Emergency Animal Relief Fund

We never know where disasters will strike or when animals may be in need of urgent rescue, but we know we must be ready. Your support makes this lifesaving work possible.

Cat rescued during Hurricane Florence response
Meredith Lee / The HSUS

How you can help

What should I do to keep my animals safe during a disaster?

Learn about pet disaster preparedness.

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Why do people leave their pets behind?

For all pet owners, leaving a beloved pet behind when evacuating for disaster is a tragedy. Pets get left behind for a multitude of reasons: A disaster can happen when no one is home, and safety restrictions often prevent people from returning to collect their pets. Those who can access their pets may not have sufficient transportation for their pets or may need to stay in emergency shelters or hotels that do not accept pets. Terrified pets may run away during disasters or exit damaged homes and get lost. That’s why we implore people to make a pet disaster preparedness plan before disaster strikes.

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What should I do if I find a lost pet? Where can I find my lost pet?

Take any animal found in a disaster zone to the most local animal control agency or emergency shelter for disaster-impacted animals. Transporting an animal across city or state lines will make it much harder for families to reunite with their pets.

If you have lost a pet, provide a photo of your pet, your name and your contact information to local animal control agencies, shelters and rescues. Know that these organizations are likely overwhelmed and taking in newfound pets daily, so be proactive and check each day to see if your pet is among the most recent intakes.

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My shelter can take animals. How can we help?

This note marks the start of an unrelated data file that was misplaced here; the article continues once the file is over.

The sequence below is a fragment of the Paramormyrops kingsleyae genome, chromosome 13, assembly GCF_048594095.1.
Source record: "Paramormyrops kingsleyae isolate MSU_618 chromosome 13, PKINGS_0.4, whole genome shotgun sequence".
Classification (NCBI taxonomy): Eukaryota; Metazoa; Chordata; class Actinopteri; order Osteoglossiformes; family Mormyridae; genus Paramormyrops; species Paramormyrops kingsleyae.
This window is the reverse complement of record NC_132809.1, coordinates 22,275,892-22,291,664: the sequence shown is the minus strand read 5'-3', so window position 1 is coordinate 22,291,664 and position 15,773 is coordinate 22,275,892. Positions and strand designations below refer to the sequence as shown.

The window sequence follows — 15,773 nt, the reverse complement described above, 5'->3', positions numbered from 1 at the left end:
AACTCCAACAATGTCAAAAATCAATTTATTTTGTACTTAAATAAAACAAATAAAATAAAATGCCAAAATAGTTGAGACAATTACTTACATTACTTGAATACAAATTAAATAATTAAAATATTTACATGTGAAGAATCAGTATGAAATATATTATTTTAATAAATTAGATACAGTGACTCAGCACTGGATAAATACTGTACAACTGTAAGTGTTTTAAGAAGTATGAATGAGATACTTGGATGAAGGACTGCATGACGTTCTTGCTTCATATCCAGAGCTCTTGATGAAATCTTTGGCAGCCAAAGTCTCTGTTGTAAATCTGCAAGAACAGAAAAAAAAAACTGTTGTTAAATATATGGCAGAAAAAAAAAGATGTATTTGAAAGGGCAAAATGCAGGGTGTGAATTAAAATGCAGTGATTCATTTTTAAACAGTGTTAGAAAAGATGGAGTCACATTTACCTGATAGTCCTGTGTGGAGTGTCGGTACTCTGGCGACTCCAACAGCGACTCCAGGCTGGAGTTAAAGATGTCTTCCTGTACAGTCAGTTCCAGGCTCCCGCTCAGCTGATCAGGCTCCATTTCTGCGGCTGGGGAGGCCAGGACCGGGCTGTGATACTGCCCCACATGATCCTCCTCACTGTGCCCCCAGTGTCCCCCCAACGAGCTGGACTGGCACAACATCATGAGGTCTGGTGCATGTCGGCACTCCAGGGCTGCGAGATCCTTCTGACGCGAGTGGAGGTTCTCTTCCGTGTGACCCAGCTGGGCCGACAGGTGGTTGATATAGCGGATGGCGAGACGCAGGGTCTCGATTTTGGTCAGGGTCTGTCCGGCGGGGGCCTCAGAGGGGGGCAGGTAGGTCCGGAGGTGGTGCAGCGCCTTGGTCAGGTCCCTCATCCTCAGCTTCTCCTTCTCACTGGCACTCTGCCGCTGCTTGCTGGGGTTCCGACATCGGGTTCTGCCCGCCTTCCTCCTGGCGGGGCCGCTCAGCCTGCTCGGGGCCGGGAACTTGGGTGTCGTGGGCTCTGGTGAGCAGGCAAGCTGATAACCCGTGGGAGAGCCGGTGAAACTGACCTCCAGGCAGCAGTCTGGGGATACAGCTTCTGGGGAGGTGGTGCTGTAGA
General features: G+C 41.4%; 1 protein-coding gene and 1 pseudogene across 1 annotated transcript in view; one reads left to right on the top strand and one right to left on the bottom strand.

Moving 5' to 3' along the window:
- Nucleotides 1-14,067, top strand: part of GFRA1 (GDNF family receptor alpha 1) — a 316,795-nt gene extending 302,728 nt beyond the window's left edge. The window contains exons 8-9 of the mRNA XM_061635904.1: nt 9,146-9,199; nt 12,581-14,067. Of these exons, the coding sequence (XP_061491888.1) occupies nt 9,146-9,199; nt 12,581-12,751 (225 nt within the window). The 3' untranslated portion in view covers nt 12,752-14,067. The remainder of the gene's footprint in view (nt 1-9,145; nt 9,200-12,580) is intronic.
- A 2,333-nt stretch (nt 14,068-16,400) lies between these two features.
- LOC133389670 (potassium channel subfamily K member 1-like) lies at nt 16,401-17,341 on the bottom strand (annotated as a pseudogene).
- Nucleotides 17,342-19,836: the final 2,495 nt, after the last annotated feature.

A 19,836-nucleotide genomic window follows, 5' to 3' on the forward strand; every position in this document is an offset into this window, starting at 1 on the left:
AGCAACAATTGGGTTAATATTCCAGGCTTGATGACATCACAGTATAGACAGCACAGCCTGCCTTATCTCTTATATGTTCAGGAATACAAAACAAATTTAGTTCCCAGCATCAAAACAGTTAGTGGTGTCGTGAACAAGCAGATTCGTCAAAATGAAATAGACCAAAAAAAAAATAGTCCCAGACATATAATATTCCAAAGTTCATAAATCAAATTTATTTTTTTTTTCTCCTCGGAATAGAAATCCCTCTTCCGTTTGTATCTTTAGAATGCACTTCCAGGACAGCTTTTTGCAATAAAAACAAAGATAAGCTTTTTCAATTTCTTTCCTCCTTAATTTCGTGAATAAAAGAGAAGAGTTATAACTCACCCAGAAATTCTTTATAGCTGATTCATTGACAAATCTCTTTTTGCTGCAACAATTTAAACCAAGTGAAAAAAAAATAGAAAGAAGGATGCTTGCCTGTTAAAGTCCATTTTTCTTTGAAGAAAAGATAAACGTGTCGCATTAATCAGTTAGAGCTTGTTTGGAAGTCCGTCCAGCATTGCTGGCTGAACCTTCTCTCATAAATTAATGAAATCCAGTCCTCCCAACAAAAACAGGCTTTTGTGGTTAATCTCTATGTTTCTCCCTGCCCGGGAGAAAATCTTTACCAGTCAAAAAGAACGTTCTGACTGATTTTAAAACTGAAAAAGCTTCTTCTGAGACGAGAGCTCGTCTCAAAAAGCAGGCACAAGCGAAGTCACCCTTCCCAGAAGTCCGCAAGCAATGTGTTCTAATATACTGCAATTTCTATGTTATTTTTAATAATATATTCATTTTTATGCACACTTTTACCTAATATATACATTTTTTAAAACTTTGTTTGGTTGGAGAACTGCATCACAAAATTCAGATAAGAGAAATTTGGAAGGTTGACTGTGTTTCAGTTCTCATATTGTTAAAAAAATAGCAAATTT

Only adoptable animals in disaster-impacted shelters are immediately available for transport. All disaster animals are held to give their families time to find their pets. Shelters outside of impacted areas able to transport or take in adoptable animals are encouraged to reach out and let those in need know you can help.

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Should I travel to the disaster area to help?

Beyond trained responders who were directly contacted, it is imperative that no one goes to the area on their own or self-deploys. We won't be able to use volunteers who haven't gone through official training. If people who self-deploy come and get stranded, emergency response attention must then add them to the long list of rescues and divert attention away from the existing priority rescue work. It is simply too dangerous and may result in lost/stray animals not going through the official systems to ensure they are reunited with owners.

Our Animal Rescue Team is made up of full-time staff and reserve staff that works on a contract basis. Team members have a variety of backgrounds, including backgrounds in local animal services. You can apply to volunteer or keep an eye on our Careers page for open positions.

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How can I help local animal shelters?

Donate money, gift cards and/or supplies to impacted shelters and those that are taking in animals. Check with those organizations before sending supplies to make sure what you want to send is helpful; many shelters will share lists of their priority needs on their websites or social media accounts. You can also reach out to our Shelter and Rescue Partners near you to see if foster families are needed for displaced pets.

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How can I support the Humane Society of the United States' efforts to help animals impacted by disasters?

Please support rescue and relief efforts by donating to our Emergency Animal Relief Fund. Your gift will ensure that our team can continue to answer the call during times of emergency wherever and whenever animals need us.